Part of the incidence matrix compiled for the dissertation.

Concurrently to entering the data for the nodes table, I had to compile an incidence matrix to create the wedges or connections within the social network. As shown above, this involved entering a '1' in a column when an individual was a participant in a letter or a '0' if they were not. The letters of the Variae were represented in the top row by the alphabet. A matrix such as this was the easiest way to collect the data, as it accommodated my approach of reading through the Variae one by one. However, it was difficult to transfer this part of the database over to Gephi, the software I am using for the metrics and visualisation of the network. I was therefore required to create a source-target table (as shown below) to do this. This simply involved typing the two IDs (their numerical reference) of the participants within the connection and attributing to them a 'weight'. A higher 'weight' between two people indicates that they are more closely connected, for my purposes this was how often they were mentioned together within Cassiodorus' letters, which was often only once.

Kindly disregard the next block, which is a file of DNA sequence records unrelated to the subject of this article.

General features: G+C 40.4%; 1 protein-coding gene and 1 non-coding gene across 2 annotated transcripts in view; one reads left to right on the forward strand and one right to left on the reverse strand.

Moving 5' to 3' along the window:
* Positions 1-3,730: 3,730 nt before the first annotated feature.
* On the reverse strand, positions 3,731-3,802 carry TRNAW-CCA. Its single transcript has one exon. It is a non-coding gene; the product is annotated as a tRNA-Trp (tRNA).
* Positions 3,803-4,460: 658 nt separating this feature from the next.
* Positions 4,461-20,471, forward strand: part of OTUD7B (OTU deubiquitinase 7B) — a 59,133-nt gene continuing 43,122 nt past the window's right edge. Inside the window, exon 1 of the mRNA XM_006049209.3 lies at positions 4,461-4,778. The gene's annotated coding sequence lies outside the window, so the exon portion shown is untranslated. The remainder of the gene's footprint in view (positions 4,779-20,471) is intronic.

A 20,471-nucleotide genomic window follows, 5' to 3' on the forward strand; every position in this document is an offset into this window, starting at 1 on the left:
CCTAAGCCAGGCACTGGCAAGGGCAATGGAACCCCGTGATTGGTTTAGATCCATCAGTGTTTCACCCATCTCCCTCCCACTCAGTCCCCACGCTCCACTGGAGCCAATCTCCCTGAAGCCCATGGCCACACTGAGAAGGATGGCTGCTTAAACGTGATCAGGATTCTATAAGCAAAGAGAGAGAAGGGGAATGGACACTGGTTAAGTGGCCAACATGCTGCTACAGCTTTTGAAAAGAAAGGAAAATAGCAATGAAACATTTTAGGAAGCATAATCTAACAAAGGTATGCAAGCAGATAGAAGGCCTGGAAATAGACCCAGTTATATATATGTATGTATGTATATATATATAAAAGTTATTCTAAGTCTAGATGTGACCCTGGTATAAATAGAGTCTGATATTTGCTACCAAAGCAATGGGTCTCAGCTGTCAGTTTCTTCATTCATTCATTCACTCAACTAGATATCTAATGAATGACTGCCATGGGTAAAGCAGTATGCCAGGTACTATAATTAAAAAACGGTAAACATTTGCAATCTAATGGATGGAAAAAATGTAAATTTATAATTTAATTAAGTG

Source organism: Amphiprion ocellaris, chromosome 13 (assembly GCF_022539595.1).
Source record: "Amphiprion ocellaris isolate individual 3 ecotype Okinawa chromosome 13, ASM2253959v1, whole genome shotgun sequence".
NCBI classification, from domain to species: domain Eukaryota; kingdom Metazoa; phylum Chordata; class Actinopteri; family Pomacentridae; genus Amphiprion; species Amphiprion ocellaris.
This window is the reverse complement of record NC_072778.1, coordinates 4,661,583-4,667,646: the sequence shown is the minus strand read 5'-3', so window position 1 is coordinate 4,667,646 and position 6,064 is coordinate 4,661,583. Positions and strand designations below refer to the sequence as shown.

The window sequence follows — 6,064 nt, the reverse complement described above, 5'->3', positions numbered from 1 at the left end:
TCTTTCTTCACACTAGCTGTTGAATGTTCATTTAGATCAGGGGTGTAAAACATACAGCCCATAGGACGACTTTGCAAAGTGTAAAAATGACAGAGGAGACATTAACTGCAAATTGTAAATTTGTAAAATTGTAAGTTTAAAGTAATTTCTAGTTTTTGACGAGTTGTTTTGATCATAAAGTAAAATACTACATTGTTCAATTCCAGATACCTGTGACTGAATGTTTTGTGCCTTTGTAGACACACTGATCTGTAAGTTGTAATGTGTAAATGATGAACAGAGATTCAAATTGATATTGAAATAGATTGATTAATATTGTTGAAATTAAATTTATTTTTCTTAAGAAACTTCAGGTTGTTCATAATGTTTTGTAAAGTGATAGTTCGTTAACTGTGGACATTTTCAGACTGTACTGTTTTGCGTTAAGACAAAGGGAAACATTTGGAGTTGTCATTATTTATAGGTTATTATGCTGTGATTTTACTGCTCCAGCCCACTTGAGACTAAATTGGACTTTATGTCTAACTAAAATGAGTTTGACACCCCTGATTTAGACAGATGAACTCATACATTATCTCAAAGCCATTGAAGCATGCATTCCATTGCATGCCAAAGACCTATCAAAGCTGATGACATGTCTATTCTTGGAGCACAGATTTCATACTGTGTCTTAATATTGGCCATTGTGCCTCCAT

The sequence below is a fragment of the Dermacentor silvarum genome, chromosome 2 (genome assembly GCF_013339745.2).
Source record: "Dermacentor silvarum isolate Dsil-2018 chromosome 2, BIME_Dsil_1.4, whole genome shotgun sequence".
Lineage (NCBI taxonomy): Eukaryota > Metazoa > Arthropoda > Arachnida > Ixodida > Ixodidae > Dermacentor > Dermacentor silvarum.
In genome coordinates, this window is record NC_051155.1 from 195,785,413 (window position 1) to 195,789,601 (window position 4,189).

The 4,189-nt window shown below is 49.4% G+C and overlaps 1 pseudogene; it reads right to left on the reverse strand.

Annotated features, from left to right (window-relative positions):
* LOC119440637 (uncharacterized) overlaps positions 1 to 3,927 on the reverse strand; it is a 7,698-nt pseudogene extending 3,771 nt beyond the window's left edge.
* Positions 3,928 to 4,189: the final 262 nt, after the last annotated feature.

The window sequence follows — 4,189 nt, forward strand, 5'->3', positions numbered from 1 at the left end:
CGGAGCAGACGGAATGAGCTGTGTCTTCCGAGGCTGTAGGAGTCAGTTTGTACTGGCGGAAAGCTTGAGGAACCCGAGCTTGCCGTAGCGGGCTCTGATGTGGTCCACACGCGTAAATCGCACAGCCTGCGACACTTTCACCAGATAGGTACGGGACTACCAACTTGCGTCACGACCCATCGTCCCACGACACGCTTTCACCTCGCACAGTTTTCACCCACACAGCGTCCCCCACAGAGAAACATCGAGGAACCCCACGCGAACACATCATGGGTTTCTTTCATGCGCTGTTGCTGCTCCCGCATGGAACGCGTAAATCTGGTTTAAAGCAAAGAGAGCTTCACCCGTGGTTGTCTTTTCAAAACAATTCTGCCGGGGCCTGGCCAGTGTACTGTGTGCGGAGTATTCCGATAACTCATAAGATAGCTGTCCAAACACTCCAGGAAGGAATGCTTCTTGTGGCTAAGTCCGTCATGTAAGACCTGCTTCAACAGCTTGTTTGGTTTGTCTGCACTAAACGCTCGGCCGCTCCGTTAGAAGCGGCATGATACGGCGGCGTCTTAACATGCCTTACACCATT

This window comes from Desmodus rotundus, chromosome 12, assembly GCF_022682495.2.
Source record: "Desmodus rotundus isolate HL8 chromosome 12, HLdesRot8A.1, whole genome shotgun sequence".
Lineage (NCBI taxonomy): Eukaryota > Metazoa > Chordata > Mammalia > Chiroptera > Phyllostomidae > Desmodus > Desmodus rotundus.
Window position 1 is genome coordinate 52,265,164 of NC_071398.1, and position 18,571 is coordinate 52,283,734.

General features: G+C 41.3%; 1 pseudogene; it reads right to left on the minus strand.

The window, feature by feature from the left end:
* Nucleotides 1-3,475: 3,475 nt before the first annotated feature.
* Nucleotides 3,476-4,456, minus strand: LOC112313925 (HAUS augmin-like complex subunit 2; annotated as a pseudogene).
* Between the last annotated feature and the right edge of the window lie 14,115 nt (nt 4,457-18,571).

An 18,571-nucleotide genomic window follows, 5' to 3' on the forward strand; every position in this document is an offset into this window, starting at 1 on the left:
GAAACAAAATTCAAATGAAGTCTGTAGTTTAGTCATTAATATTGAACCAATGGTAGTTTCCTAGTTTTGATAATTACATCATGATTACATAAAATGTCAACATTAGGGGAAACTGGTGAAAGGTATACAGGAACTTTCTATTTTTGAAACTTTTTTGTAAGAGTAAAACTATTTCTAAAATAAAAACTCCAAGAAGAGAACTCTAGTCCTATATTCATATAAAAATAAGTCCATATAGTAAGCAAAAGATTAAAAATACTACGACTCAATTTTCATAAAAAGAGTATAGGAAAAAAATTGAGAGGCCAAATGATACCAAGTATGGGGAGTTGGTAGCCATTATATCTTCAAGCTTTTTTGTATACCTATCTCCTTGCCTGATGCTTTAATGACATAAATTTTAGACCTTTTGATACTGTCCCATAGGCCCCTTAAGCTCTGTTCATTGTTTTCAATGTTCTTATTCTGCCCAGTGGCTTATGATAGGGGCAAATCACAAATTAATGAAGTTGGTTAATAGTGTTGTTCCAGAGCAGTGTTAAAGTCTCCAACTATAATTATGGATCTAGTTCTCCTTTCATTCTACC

Source-Target Table for connections in the network.

                                                Visualisation of my network in Gephi.

The creating of the source-target table formed the final part of my data collection process. After this I transferred it all over to Gephi and ran an algorithm, which helped to create the visualisation of the network also shown above. I immediately detected, unsurprisingly, that Theodoric the Great was at the centre of the network due to his participation in all the letters of the first five books of the Variae. However, I also noticed a number of cliques or groups within the network, particularly around those individuals who were based around Rome or were members of the senate. Argolicus, the Urban Prefect of the city is the most connected individual in the network aside from Theodoric. As my dissertation work continues, I will continue to analyse these different intricacies of the network, most notably by using the metric tools available within Gephi.